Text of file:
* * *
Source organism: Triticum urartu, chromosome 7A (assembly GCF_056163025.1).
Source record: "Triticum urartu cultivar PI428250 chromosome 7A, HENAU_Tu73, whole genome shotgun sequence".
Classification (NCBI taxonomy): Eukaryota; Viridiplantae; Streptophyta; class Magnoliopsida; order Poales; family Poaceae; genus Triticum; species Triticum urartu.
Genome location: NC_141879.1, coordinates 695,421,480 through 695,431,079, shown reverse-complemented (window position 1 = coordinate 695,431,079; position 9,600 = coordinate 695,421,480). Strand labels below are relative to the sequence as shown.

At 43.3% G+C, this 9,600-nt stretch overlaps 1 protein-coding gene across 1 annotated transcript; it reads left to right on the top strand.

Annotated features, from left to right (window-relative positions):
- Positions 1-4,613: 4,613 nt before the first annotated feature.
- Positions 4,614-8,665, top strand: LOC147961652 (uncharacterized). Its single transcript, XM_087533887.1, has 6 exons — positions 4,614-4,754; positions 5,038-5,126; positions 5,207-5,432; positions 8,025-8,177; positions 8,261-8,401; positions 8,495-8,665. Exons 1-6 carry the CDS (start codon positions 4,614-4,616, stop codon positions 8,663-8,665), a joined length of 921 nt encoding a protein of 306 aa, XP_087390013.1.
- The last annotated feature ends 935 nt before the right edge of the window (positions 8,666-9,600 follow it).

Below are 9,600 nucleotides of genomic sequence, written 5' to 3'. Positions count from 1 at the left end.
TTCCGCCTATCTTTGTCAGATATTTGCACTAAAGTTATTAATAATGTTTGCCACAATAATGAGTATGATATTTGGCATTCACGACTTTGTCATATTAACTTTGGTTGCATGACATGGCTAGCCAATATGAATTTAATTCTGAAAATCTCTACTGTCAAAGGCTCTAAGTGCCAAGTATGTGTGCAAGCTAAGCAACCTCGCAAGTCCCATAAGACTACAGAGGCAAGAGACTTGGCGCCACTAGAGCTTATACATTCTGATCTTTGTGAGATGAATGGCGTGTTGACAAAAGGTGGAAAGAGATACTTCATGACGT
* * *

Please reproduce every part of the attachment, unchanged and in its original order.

Source organism: Triticum urartu, chromosome 7A (assembly GCF_056163025.1).
Source record: "Triticum urartu cultivar PI428250 chromosome 7A, HENAU_Tu73, whole genome shotgun sequence".
Classification (NCBI taxonomy): Eukaryota; Viridiplantae; Streptophyta; class Magnoliopsida; order Poales; family Poaceae; genus Triticum; species Triticum urartu.
Genome location: NC_141879.1, coordinates 695,421,480 through 695,431,079, shown reverse-complemented (window position 1 = coordinate 695,431,079; position 9,600 = coordinate 695,421,480). Strand labels below are relative to the sequence as shown.

At 43.3% G+C, this 9,600-nt stretch overlaps 1 protein-coding gene across 1 annotated transcript; it reads left to right on the top strand.

Annotated features, from left to right (window-relative positions):
- Positions 1-4,613: 4,613 nt before the first annotated feature.
- Positions 4,614-8,665, top strand: LOC147961652 (uncharacterized). Its single transcript, XM_087533887.1, has 6 exons — positions 4,614-4,754; positions 5,038-5,126; positions 5,207-5,432; positions 8,025-8,177; positions 8,261-8,401; positions 8,495-8,665. Exons 1-6 carry the CDS (start codon positions 4,614-4,616, stop codon positions 8,663-8,665), a joined length of 921 nt encoding a protein of 306 aa, XP_087390013.1.
- The last annotated feature ends 935 nt before the right edge of the window (positions 8,666-9,600 follow it).

Below are 9,600 nucleotides of genomic sequence, written 5' to 3'. Positions count from 1 at the left end.
TTCCGCCTATCTTTGTCAGATATTTGCACTAAAGTTATTAATAATGTTTGCCACAATAATGAGTATGATATTTGGCATTCACGACTTTGTCATATTAACTTTGGTTGCATGACATGGCTAGCCAATATGAATTTAATTCTGAAAATCTCTACTGTCAAAGGCTCTAAGTGCCAAGTATGTGTGCAAGCTAAGCAACCTCGCAAGTCCCATAAGACTACAGAGGCAAGAGACTTGGCGCCACTAGAGCTTATACATTCTGATCTTTGTGAGATGAATGGCGTGTTGACAAAAGGTGGAAAGAGATACTTCATGACGT